Tax rules are struggling to keep up with technological progress, creating questions and challenges for leading businesses.
Consider: How much profit from a transaction that uses artificial intelligence can be attributed to an algorithm versus a person? If a product that once was shipped across borders can now be printed there instead, where is the tax due?
“Increasingly, global business operations are being restructured in the sense that they’ve become more virtual. People can work from anywhere,” says Edvard O. Rinck, EY Asia-Pacific Operating Model Effectiveness Leader. “Similarly, you can now distribute goods across borders without even needing physical distribution because you can print them on the other side of the border.”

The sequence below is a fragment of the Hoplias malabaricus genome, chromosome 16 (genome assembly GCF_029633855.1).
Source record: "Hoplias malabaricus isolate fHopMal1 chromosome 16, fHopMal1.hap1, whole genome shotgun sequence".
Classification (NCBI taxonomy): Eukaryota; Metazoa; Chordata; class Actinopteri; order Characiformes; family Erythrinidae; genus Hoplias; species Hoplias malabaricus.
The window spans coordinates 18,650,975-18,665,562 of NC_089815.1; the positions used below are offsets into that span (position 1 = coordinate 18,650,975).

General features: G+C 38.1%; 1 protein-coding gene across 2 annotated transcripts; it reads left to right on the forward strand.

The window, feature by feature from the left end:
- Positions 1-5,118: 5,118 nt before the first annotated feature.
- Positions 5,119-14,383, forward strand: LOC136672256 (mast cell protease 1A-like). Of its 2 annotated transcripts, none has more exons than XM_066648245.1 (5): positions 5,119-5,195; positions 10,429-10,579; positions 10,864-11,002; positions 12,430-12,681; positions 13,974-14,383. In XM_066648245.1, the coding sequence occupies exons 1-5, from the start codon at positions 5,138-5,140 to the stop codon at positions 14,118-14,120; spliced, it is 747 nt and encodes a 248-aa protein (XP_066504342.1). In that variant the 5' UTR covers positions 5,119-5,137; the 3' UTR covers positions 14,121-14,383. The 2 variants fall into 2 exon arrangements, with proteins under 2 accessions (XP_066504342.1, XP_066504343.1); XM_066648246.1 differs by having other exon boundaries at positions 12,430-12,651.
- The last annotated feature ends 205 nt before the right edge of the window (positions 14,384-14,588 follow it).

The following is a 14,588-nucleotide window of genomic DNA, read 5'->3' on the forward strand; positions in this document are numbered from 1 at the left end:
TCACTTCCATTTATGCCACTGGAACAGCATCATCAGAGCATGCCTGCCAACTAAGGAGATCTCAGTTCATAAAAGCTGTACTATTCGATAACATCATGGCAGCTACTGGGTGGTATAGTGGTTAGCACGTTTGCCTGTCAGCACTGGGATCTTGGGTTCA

“In these situations, you can easily end up paying more in income taxes and indirect taxes like VAT and GSD,” he says. “With services, you may get a taxable presence in a country that you didn’t before when you were just selling product.”
“These new value chains raise a lot of questions for which we have no explicit rules yet,” Rinck says. “So the answer is found by intrepeting what we have and reasoning from there.”
Adds Nick Muhlemann, Operating Model Effectiveness, EY Asia Pacific, “Organizations in every industry need to be thinking about how they’re going to transform themselves to give them agility to respond to these challenges and be at the forefront of the new economy.”
Watch more in our video series on the future of tax.